A lot will be different about Major League Baseball in 2023, but not the divisions. There's still six of them, and the championship for each can still only go to one of five teams.

As for how each race will pan out, well, that depends on how various questions get answered.

We've lined up three for each division—i.e., 18 in total—that get at what could make or break the top contenders' aspirations for first place. These mostly concern the health and/or productivity of individual players. Others address what you might call more conceptual matters.

Let's start in the American League East and end in the National League West.


American League East

For the New York Yankees: Who's Going to Help Aaron Judge Carry the Lineup?

It's fair to have concerns about the Yankees' pitching depth, both in their starting rotation and their bullpen. But lest anyone forget, it wasn't the arms that let the club down amid its second-half slide and meek exit from the playoffs in 2022.

The bill that came due concerned an offense that was way, way too reliant on AL MVP and setter of prestigious records Aaron Judge. There's no better way to get a sense of how much the 6'7", 282-pounder towered over other Yankees hitters (figuratively in this case) than by looking at batting runs:

By this measure, Judge was four times as productive as Matt Carpenter, who's now gone. As the Bronx Bombers otherwise made no new additions to their offense, another 99-win season may only be in the cards if Judge has another monstrous year or if somebody does better than he did last season. Heck, probably multiple somebodies.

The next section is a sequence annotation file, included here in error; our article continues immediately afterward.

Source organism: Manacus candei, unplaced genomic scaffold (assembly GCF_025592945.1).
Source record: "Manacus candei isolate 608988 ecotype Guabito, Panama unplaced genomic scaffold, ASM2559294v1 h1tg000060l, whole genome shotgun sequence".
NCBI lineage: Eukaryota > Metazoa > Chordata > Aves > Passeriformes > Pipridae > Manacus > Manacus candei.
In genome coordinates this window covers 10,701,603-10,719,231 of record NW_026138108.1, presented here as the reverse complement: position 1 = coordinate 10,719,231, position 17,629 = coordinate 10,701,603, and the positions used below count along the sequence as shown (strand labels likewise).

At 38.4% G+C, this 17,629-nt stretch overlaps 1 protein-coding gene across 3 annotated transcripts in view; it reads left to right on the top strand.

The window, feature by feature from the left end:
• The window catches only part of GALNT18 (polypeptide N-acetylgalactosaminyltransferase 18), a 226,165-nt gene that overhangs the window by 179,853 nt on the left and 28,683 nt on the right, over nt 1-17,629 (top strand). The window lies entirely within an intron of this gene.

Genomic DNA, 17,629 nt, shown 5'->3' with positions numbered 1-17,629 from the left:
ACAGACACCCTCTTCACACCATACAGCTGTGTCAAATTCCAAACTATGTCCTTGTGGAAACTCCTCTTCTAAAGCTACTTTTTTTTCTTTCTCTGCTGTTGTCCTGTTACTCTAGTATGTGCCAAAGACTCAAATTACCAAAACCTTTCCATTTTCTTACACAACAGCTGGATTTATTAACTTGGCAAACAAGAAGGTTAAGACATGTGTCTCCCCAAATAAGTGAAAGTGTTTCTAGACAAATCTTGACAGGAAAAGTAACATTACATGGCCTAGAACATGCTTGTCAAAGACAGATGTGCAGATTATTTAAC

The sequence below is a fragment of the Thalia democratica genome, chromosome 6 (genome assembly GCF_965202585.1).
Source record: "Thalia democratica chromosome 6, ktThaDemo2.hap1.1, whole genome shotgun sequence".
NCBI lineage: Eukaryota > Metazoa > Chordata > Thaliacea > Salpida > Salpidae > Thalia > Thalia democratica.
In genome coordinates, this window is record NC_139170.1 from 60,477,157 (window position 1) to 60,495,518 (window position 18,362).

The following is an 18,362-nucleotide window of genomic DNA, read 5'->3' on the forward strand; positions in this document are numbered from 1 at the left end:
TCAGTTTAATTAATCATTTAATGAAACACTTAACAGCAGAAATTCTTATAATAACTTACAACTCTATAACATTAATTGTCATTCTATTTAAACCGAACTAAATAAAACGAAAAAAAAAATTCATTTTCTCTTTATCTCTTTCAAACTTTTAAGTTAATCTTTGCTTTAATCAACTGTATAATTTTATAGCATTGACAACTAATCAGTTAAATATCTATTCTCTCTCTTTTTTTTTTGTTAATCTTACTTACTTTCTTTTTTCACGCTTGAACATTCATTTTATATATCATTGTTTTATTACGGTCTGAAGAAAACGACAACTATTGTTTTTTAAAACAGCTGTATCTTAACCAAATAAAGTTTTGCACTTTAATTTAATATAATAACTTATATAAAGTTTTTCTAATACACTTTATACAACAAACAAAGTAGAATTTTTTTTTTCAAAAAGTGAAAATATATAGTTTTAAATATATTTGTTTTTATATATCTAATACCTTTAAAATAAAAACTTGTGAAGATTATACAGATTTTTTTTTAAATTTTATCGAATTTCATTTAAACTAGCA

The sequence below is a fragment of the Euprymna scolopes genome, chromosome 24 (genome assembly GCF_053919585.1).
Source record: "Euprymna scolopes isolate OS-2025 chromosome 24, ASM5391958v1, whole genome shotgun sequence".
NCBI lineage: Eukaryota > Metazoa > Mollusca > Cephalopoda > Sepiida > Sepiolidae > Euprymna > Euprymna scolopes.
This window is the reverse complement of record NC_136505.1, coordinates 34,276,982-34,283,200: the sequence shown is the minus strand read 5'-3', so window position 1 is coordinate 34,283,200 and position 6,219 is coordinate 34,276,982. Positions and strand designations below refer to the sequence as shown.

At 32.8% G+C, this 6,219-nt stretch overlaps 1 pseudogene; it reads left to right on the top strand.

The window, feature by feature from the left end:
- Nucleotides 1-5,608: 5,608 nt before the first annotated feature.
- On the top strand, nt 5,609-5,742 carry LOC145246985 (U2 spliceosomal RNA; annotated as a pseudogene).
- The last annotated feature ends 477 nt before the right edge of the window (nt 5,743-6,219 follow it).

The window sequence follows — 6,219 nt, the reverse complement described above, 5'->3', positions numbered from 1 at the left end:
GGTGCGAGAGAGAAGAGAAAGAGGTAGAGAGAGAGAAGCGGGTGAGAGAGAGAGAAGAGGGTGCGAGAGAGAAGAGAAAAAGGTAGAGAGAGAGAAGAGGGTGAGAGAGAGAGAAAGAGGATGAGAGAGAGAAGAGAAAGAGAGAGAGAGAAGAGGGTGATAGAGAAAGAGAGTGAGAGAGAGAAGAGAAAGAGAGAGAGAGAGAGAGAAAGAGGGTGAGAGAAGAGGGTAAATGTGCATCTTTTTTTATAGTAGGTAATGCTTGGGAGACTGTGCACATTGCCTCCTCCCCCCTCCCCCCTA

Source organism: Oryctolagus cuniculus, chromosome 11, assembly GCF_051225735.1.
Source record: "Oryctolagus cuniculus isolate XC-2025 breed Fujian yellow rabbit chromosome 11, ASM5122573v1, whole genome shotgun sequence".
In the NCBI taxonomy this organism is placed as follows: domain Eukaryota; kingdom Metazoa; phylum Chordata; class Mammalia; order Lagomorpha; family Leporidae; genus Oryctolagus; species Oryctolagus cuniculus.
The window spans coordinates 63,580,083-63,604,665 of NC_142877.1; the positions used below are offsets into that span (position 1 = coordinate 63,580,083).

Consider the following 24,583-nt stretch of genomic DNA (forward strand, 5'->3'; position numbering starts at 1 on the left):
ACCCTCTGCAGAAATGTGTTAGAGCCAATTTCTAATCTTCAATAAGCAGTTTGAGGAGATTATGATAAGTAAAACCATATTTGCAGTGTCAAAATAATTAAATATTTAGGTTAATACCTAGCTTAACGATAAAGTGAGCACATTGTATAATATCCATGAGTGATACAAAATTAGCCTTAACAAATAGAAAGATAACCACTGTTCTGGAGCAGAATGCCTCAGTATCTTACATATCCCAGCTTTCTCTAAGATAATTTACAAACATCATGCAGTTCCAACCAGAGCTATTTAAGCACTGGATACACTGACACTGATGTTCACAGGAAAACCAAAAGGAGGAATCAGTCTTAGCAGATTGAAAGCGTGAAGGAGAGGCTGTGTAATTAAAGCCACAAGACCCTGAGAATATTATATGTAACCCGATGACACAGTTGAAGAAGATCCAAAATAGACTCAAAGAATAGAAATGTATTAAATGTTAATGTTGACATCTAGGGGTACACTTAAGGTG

For the Toronto Blue Jays: Will the Bullpen Be Less Leaky?

Some numbers mostly say that the Blue Jays bullpen was effective in 2022. It put up a perfectly respectable 3.77 ERA and even landed in the top 10 for wins above replacement.

But then there are the numbers that give validation to the general feeling of unease that set in whenever Toronto went to its pen last season. Its relievers allowed a bunch of contact and blew 27 saves, so it wasn't the biggest surprise when a bullpen meltdown facilitated the end of the club's season in the American League Wild Card Series.

Despite all this, the Blue Jays didn't overhaul their pen during the winter. The hope for better things in 2023 is pretty much all on Erik Swanson, the lone newcomer, and former top prospect Nate Pearson, who's set to be a full-time reliever. No pressure, guys.